It’s painful to watch, to know that in this case I pushed him into the place where he feels the need to withdraw. I remind myself of the near drowning as he sits on the top step, shivering both from the unseasonably mild weather and fear.
His classmate catches my attention, a tiny girl with a pixie cut who’s wearing a teal bathing suit. She is physically fighting her dad, her long brown legs flailing, her voice shrill and determined. Each time he tries to put her in the water, she kicks and attempts to wrap her appendages around him, refusing to even let a toe touch the moisture. He relents, carrying her around the entire class, pacing the pool and speaking softly into her ear. The look on his face is familiar to every parent I know: defeated, desperate, exhausted.
My eyes find Sam again, still sitting on the top step, his lips quivering from the effort of holding in his tears. Unlike the little girl, he doesn’t make a sound in protest. In the eyes of many, that makes me the lucky one. But I look at the father with his daughter who has no problem expressing her dissatisfaction, her fear, her hurt regardless of who it inconveniences. There’s power in that, in a voice screaming over the expectations of life. I look back at the father who has assumed a position of defeat and wonder which one of us should be more concerned.
We venture to the car when the second day of lessons ends, Sam no happier to be there and still refusing to talk about it.
“And I am friends with ALL the girls in my class, and did you see there are only girls in my class?” Wren asks, barely stopping for air. “Also, I think my butt is hanging out of this suit, can I get another one?”
“In the car, Wren, let’s just get to the car,” I say, pushing the stroller that holds her sisters and glancing at Sam who is staying close to me, the fear of being asked to go back in the water still strong.
“Sam, did you see me swim to the bottom of the pool? I touched the bottom!” Wren asks as soon as she is in her seat.
Sam nods and gives her a half-hearted smile. He opens his tiny rosebud mouth but hesitates. Then he asks, “Did you see me? I mean, at all? I floated on my back and put my face in the water.”
“Of course I did! I was spying on your class the whole time!” Wren exclaims.
Sam smiles. “Yeah it wasn’t as bad as I thought, but I still hate it. But I am a good back floater.”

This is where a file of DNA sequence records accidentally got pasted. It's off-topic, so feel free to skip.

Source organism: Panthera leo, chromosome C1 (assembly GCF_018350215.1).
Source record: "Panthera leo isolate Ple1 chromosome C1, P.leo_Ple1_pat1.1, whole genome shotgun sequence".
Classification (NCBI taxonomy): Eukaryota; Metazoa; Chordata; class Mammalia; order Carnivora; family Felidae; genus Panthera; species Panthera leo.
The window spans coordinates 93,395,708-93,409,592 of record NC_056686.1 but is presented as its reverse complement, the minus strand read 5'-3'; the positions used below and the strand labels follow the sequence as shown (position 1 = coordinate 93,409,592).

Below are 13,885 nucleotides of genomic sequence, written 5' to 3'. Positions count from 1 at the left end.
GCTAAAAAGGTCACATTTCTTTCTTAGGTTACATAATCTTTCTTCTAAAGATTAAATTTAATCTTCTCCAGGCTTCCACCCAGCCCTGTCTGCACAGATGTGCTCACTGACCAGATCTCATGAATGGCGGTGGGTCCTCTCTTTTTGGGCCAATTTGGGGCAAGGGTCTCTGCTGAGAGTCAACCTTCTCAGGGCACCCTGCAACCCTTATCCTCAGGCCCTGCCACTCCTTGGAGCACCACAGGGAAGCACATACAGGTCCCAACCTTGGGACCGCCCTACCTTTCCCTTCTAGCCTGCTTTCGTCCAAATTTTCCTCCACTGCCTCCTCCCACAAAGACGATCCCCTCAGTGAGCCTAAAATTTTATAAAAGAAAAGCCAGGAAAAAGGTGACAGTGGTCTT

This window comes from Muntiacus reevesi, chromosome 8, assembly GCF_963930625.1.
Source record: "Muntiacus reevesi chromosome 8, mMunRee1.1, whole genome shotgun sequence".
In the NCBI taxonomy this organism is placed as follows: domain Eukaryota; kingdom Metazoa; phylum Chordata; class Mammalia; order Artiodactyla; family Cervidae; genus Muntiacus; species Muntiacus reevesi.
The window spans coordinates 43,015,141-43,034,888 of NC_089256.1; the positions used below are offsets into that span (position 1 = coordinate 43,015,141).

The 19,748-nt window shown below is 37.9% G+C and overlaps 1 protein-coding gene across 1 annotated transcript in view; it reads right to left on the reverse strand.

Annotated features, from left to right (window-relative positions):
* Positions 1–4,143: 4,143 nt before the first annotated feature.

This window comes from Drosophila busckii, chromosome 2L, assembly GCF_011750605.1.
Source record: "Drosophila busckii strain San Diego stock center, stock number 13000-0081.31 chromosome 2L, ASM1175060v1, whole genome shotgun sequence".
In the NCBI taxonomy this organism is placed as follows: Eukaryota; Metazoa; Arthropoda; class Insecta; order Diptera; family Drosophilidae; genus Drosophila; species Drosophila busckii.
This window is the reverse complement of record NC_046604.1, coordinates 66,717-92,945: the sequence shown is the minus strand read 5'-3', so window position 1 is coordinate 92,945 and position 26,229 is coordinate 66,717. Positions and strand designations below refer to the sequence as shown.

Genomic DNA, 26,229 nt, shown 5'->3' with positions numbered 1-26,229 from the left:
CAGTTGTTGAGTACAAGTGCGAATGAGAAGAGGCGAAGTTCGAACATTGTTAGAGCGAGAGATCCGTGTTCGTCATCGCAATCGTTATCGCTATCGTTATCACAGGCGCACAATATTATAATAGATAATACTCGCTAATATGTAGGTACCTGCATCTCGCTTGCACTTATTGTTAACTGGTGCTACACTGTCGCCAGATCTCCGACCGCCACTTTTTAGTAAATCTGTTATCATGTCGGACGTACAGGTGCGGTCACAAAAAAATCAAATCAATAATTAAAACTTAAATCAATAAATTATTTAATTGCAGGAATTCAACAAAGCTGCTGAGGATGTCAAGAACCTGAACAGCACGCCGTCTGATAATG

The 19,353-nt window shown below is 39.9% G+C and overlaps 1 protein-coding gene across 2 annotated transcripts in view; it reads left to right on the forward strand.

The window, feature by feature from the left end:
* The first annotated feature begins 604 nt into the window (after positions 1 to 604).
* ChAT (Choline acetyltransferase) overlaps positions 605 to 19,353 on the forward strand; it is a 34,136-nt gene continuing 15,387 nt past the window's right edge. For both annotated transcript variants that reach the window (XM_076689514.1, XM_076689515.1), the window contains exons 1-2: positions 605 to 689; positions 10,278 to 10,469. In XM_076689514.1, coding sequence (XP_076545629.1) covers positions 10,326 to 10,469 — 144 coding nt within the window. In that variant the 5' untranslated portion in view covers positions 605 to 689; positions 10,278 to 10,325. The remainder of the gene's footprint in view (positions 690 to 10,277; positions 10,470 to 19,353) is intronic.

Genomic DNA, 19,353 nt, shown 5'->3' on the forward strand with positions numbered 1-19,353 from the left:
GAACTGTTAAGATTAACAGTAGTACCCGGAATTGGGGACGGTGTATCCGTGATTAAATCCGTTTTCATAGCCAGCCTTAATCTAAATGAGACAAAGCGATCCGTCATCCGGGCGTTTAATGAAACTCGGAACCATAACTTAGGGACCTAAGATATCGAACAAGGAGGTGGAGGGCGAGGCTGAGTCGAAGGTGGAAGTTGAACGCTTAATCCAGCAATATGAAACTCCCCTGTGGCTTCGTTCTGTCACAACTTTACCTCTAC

“I saw you Sam. I waved at you, did you notice?” I ask a little too enthusiastically.
He nods and smiles.
“You did a great job.”
He continues to nod, and I imagine he is too overcome with a mixture of internal emotions to speak. I nod back, understanding the gift he’s given by finding the one good thing he can in this experience. He is a pretty good back floater.
When he sleeps, I still creep into his room at night. His legs are long, but he usually sleeps with them tucked in to his stomach, unconsciously reverting back to the fetal position, to a time when I could use my body to protect him and use his kicks as an indicator of his mood. Five years later, I still fear the liquid that tried to drown him as a child will rise again while he rests and that he will lay there in a cage that is now self-imposed and never cry for help. His asthma makes this possible, but I think my real fear comes from his every day habit of retreating from those who love him best.
As he sleeps, I stare. He doesn’t stir as I place a superstitious hand on his belly, count his breaths until I get to five, starting over if even one seems ragged or unsteady.
I contemplate his status as the only boy, the middle child. I wonder if trauma from his early hospital experience caused him to have difficulty expressing himself. Is it just that he is so much like his father, someone who doesn’t bother people with his feelings unless forced? I don’t know.
All I know is that the veil dropped a bit today with the question, “Did you see me?” It’s my only clue to follow, and a small one at that. And the answer is yes, of course, always, when he runs or cries or soars. Of course.
About the Author
Kristy Ramirez writes fiction, nonfiction, poetry, love letters and grocery lists. Her work has appeared online in Literary Mama, Parent.Co, and SheLoves Magazine, among other places. She lives in Texas with her husband and four children and is trying to finish her first novel. Catch up with her on Twitter or on her blog, Lives In Progress.